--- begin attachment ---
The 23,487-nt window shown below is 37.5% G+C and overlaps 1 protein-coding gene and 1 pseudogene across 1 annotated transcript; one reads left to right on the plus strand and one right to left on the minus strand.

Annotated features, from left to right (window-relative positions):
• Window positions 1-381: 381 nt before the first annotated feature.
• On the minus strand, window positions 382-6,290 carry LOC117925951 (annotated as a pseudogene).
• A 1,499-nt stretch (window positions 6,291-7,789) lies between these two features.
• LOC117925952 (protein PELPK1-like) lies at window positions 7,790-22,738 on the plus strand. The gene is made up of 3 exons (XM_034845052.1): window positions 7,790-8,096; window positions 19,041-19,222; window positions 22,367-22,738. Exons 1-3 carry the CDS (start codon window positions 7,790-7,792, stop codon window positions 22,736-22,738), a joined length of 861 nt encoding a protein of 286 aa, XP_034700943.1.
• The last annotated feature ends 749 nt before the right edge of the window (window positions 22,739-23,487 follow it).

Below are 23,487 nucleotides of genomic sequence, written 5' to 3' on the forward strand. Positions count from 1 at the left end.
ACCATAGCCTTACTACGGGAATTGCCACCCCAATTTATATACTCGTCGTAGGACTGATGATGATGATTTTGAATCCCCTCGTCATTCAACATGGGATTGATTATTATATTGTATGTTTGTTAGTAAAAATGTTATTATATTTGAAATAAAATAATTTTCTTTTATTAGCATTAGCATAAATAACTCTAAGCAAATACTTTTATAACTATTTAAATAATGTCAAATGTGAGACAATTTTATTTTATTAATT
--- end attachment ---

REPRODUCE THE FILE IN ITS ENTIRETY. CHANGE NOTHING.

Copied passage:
The 23,487-nt window shown below is 37.5% G+C and overlaps 1 protein-coding gene and 1 pseudogene across 1 annotated transcript; one reads left to right on the plus strand and one right to left on the minus strand.

Annotated features, from left to right (window-relative positions):
• Window positions 1-381: 381 nt before the first annotated feature.
• On the minus strand, window positions 382-6,290 carry LOC117925951 (annotated as a pseudogene).
• A 1,499-nt stretch (window positions 6,291-7,789) lies between these two features.
• LOC117925952 (protein PELPK1-like) lies at window positions 7,790-22,738 on the plus strand. The gene is made up of 3 exons (XM_034845052.1): window positions 7,790-8,096; window positions 19,041-19,222; window positions 22,367-22,738. Exons 1-3 carry the CDS (start codon window positions 7,790-7,792, stop codon window positions 22,736-22,738), a joined length of 861 nt encoding a protein of 286 aa, XP_034700943.1.
• The last annotated feature ends 749 nt before the right edge of the window (window positions 22,739-23,487 follow it).

Below are 23,487 nucleotides of genomic sequence, written 5' to 3' on the forward strand. Positions count from 1 at the left end.
ACCATAGCCTTACTACGGGAATTGCCACCCCAATTTATATACTCGTCGTAGGACTGATGATGATGATTTTGAATCCCCTCGTCATTCAACATGGGATTGATTATTATATTGTATGTTTGTTAGTAAAAATGTTATTATATTTGAAATAAAATAATTTTCTTTTATTAGCATTAGCATAAATAACTCTAAGCAAATACTTTTATAACTATTTAAATAATGTCAAATGTGAGACAATTTTATTTTATTAATT